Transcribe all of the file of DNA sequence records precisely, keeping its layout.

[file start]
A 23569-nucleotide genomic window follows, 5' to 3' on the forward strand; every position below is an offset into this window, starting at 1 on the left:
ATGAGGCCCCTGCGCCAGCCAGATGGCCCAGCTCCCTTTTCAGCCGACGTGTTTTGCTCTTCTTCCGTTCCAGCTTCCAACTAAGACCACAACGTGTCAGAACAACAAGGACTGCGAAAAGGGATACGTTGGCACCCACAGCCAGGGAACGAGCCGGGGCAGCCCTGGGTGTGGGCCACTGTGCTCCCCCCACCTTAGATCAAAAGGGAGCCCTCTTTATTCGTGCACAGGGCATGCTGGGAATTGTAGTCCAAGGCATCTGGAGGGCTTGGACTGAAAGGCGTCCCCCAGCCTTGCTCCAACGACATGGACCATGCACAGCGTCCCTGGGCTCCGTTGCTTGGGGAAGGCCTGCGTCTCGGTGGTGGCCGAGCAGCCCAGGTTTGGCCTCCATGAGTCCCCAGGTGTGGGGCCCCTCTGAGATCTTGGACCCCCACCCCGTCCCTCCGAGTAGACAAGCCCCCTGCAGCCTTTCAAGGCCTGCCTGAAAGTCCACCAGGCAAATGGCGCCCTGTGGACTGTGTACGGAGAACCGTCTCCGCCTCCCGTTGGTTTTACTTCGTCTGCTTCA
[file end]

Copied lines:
A 23569-nucleotide genomic window follows, 5' to 3' on the forward strand; every position below is an offset into this window, starting at 1 on the left:
ATGAGGCCCCTGCGCCAGCCAGATGGCCCAGCTCCCTTTTCAGCCGACGTGTTTTGCTCTTCTTCCGTTCCAGCTTCCAACTAAGACCACAACGTGTCAGAACAACAAGGACTGCGAAAAGGGATACGTTGGCACCCACAGCCAGGGAACGAGCCGGGGCAGCCCTGGGTGTGGGCCACTGTGCTCCCCCCACCTTAGATCAAAAGGGAGCCCTCTTTATTCGTGCACAGGGCATGCTGGGAATTGTAGTCCAAGGCATCTGGAGGGCTTGGACTGAAAGGCGTCCCCCAGCCTTGCTCCAACGACATGGACCATGCACAGCGTCCCTGGGCTCCGTTGCTTGGGGAAGGCCTGCGTCTCGGTGGTGGCCGAGCAGCCCAGGTTTGGCCTCCATGAGTCCCCAGGTGTGGGGCCCCTCTGAGATCTTGGACCCCCACCCCGTCCCTCCGAGTAGACAAGCCCCCTGCAGCCTTTCAAGGCCTGCCTGAAAGTCCACCAGGCAAATGGCGCCCTGTGGACTGTGTACGGAGAACCGTCTCCGCCTCCCGTTGGTTTTACTTCGTCTGCTTCA